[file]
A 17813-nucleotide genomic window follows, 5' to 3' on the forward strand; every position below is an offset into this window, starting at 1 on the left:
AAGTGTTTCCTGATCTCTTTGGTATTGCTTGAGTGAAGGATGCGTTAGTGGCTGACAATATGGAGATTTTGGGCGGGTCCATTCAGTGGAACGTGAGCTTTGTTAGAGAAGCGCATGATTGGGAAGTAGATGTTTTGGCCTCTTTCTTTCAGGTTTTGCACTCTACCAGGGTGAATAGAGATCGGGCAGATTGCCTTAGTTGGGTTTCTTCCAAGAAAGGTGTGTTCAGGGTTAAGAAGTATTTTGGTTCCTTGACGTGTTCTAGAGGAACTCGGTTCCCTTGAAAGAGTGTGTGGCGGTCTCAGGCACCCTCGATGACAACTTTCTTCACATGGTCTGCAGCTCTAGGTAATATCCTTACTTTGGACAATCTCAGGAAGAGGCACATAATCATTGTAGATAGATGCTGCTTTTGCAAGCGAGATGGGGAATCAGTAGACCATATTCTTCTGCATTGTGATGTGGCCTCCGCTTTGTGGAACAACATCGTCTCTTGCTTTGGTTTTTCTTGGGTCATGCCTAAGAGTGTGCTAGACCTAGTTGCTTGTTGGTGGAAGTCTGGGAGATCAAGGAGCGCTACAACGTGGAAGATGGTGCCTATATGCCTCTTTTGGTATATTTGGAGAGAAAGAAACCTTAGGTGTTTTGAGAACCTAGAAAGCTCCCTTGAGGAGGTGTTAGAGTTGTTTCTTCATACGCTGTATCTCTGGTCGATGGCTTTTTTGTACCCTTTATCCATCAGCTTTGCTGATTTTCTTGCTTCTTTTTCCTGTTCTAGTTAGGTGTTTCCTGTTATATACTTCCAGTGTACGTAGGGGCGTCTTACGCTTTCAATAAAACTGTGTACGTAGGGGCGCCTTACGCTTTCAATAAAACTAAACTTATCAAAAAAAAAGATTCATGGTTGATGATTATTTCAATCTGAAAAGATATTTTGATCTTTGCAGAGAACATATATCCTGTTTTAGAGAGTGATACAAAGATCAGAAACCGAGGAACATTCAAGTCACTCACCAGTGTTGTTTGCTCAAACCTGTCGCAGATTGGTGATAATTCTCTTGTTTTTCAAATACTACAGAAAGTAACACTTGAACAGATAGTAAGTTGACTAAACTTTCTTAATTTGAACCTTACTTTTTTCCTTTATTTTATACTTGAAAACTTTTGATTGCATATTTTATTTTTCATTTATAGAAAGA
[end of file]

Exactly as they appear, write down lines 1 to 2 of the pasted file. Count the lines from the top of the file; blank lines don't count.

A 17813-nucleotide genomic window follows, 5' to 3' on the forward strand; every position below is an offset into this window, starting at 1 on the left:
AAGTGTTTCCTGATCTCTTTGGTATTGCTTGAGTGAAGGATGCGTTAGTGGCTGACAATATGGAGATTTTGGGCGGGTCCATTCAGTGGAACGTGAGCTTTGTTAGAGAAGCGCATGATTGGGAAGTAGATGTTTTGGCCTCTTTCTTTCAGGTTTTGCACTCTACCAGGGTGAATAGAGATCGGGCAGATTGCCTTAGTTGGGTTTCTTCCAAGAAAGGTGTGTTCAGGGTTAAGAAGTATTTTGGTTCCTTGACGTGTTCTAGAGGAACTCGGTTCCCTTGAAAGAGTGTGTGGCGGTCTCAGGCACCCTCGATGACAACTTTCTTCACATGGTCTGCAGCTCTAGGTAATATCCTTACTTTGGACAATCTCAGGAAGAGGCACATAATCATTGTAGATAGATGCTGCTTTTGCAAGCGAGATGGGGAATCAGTAGACCATATTCTTCTGCATTGTGATGTGGCCTCCGCTTTGTGGAACAACATCGTCTCTTGCTTTGGTTTTTCTTGGGTCATGCCTAAGAGTGTGCTAGACCTAGTTGCTTGTTGGTGGAAGTCTGGGAGATCAAGGAGCGCTACAACGTGGAAGATGGTGCCTATATGCCTCTTTTGGTATATTTGGAGAGAAAGAAACCTTAGGTGTTTTGAGAACCTAGAAAGCTCCCTTGAGGAGGTGTTAGAGTTGTTTCTTCATACGCTGTATCTCTGGTCGATGGCTTTTTTGTACCCTTTATCCATCAGCTTTGCTGATTTTCTTGCTTCTTTTTCCTGTTCTAGTTAGGTGTTTCCTGTTATATACTTCCAGTGTACGTAGGGGCGTCTTACGCTTTCAATAAAACTGTGTACGTAGGGGCGCCTTACGCTTTCAATAAAACTAAACTTATCAAAAAAAAAGATTCATGGTTGATGATTATTTCAATCTGAAAAGATATTTTGATCTTTGCAGAGAACATATATCCTGTTTTAGAGAGTGATACAAAGATCAGAAACCGAGGAACATTCAAGTCACTCACCAGTGTTGTTTGCTCAAACCTGTCGCAGATTGGTGATAATTCTCTTGTTTTTCAAATACTACAGAAAGTAACACTTGAACAGATAGTAAGTTGACTAAACTTTCTTAATTTGAACCTTACTTTTTTCCTTTATTTTATACTTGAAAACTTTTGATTGCATATTTTATTTTTCATTTATAGAAAGA